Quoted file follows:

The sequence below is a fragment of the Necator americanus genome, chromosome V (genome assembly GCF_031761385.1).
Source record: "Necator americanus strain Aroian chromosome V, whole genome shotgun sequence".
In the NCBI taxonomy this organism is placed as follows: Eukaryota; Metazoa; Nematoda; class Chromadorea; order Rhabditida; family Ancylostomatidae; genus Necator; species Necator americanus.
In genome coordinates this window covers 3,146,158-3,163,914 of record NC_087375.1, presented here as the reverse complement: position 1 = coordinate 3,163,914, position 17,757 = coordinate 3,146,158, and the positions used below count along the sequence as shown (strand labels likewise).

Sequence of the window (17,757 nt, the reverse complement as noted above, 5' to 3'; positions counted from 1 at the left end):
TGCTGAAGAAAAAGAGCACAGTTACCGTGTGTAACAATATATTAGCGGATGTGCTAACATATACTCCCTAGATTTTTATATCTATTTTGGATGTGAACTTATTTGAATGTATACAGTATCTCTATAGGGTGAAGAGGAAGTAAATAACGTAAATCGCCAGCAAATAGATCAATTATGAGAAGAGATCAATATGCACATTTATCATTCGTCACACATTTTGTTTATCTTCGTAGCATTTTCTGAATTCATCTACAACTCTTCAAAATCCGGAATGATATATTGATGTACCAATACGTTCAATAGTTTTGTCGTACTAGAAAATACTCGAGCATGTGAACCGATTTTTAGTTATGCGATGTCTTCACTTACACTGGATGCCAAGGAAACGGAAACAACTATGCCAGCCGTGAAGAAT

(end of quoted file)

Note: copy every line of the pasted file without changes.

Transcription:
The sequence below is a fragment of the Necator americanus genome, chromosome V (genome assembly GCF_031761385.1).
Source record: "Necator americanus strain Aroian chromosome V, whole genome shotgun sequence".
In the NCBI taxonomy this organism is placed as follows: Eukaryota; Metazoa; Nematoda; class Chromadorea; order Rhabditida; family Ancylostomatidae; genus Necator; species Necator americanus.
In genome coordinates this window covers 3,146,158-3,163,914 of record NC_087375.1, presented here as the reverse complement: position 1 = coordinate 3,163,914, position 17,757 = coordinate 3,146,158, and the positions used below count along the sequence as shown (strand labels likewise).

Sequence of the window (17,757 nt, the reverse complement as noted above, 5' to 3'; positions counted from 1 at the left end):
TGCTGAAGAAAAAGAGCACAGTTACCGTGTGTAACAATATATTAGCGGATGTGCTAACATATACTCCCTAGATTTTTATATCTATTTTGGATGTGAACTTATTTGAATGTATACAGTATCTCTATAGGGTGAAGAGGAAGTAAATAACGTAAATCGCCAGCAAATAGATCAATTATGAGAAGAGATCAATATGCACATTTATCATTCGTCACACATTTTGTTTATCTTCGTAGCATTTTCTGAATTCATCTACAACTCTTCAAAATCCGGAATGATATATTGATGTACCAATACGTTCAATAGTTTTGTCGTACTAGAAAATACTCGAGCATGTGAACCGATTTTTAGTTATGCGATGTCTTCACTTACACTGGATGCCAAGGAAACGGAAACAACTATGCCAGCCGTGAAGAAT